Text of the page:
The idea is that true fulfillment can come when you're spending your time doing something that you are good at, society needs, you can be paid well for, and you enjoy doing.
The trouble is figuring out what you're good at, what you can be paid well for, and what society needs. The only way to figure out what you enjoy is to try a bunch of things.
At this point, I already know the kinds of work I enjoy (luckily it's a lot of different things). I keep running into the issue of something I can objectively know I'm good at, get paid well for, and society needs.
Discover Strengths Objectively
Humans aren't exactly good at discovering objective truths about ourselves without outside feedback.
There are three main ways that I went about looking to find what were objective strengths in my work so that I could refocus my work in these areas.
The obvious way is to ask your clients.
I sent out a text to a few of my clients that I know are pretty thoughtful people.
You could do this via a long email explaining your thought process. You could send a survey. In my case, I just sent a text asking, "From working with me so far, what do you think my biggest professional strength is?"
There were a few different responses I received. None of them had anything to do with my creative talents or skill.
More or less, they all summed up to Communication, Strategic Thinking, and Creative Problem Solving.
Cool. Now let's see what the people who do work for and with me think.
Think of collaborators broadly. For me, that was a few co-workers from past jobs that I worked with closely AND some creatives I've worked closely with over the years.
The text was the same, but obviously, you can vary that up to reflect the specific circumstances of your working relationships with these people.
Again, not one responded with anything related to creative talent. One did say "You're incredibly talented" but wasn't able to describe what specific talent to which they were referring.
The takeaways were Decisive Problem Solving, Clear Communication, and Idea Generation.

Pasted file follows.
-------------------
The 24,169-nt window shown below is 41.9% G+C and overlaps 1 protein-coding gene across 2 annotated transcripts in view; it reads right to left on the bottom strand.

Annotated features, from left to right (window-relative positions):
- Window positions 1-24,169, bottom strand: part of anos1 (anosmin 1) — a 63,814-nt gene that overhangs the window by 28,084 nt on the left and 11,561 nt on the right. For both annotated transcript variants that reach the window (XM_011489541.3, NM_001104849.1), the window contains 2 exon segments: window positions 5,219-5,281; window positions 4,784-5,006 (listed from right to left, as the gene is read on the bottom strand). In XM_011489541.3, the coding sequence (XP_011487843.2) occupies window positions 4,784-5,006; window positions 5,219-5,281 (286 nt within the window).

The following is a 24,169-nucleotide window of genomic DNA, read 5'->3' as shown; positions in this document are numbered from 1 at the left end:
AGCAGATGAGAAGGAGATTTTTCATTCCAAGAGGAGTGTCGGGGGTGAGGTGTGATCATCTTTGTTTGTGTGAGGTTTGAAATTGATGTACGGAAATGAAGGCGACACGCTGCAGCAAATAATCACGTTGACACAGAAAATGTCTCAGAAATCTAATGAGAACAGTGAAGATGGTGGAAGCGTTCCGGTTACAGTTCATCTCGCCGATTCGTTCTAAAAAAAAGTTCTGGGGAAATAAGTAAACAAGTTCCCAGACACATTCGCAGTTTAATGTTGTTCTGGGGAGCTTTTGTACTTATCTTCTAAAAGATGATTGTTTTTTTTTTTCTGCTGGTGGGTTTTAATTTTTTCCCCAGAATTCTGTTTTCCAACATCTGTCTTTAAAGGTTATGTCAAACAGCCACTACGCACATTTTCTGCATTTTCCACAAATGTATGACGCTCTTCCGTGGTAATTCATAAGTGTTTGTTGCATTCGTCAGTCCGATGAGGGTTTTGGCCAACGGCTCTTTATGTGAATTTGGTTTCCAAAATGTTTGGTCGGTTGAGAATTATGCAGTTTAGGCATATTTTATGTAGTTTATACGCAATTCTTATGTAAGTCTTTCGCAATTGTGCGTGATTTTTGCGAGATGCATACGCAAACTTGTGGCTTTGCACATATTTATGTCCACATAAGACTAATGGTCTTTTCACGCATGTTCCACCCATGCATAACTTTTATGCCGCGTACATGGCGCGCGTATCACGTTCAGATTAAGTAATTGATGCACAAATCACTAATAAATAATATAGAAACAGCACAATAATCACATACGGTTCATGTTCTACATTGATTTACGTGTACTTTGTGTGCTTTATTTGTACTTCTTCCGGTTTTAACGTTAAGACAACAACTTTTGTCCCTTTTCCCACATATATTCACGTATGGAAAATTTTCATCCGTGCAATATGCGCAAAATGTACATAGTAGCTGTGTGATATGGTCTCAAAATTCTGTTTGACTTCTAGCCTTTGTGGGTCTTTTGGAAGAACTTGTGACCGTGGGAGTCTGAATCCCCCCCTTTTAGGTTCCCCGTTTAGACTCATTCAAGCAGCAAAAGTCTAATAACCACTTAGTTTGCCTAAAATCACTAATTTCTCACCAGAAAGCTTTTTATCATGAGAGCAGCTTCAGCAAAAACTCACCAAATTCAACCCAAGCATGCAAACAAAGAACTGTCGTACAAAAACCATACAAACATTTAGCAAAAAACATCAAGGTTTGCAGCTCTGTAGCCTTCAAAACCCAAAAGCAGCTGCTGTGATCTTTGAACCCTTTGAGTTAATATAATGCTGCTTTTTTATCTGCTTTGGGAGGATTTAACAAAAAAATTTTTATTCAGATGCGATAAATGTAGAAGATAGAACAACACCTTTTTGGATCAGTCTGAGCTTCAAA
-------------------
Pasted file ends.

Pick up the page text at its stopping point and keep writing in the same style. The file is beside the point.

There was still a feeling that there might be some personal biases at play here. You'll never be able to remove those entirely. This last one was about as objective as I could get.
We're all familiar with personality tests by now, but I'm not talking about something like the Meyers-Briggs here. Those can be useful for containing personality traits and learning how to work with others, but I didn't feel that reflected a work-scenario.
Back when I worked at Priority Communications (which is a great place to work by the way), they had some of us take the CliftonStrengths assessment — formerly Clifton StrengthsFinder.
I'm oversimplifying here, but basically, it's a long assessment that will result in a ranking of 34 potential strengths. The ones we want to focus on are the top 5 of those strengths.
My top five were:
You might notice that these don't sound like the strengths of a creative, do they?
No, they don't. These line up pretty perfectly with the responses I got from clients and collaborators.
Hopefully going through this process can lead you to identify the common strengths as well.
Why this matters?
Except for maybe Ideation, these sound like a different person than the professional creative I was trying to portray through my business. That's a problem.
Why is that a problem?
If someone hires you because you "sell" yourself as a particular thing, they expect you to deliver that person. If you turn out to be something entirely different, they're not going to be happy.
You'll probably stumble on some people that didn't know they needed someone like you. That's happened to me a lot-- luckily.
Still, a lot of this explains this constant sense of Imposter Syndrome, I feel when I'm doing paid creative work.
The only time I don't feel like an imposter is when I'm sitting with a client, addressing their business issues, and helping them develop a clear strategy to move forward.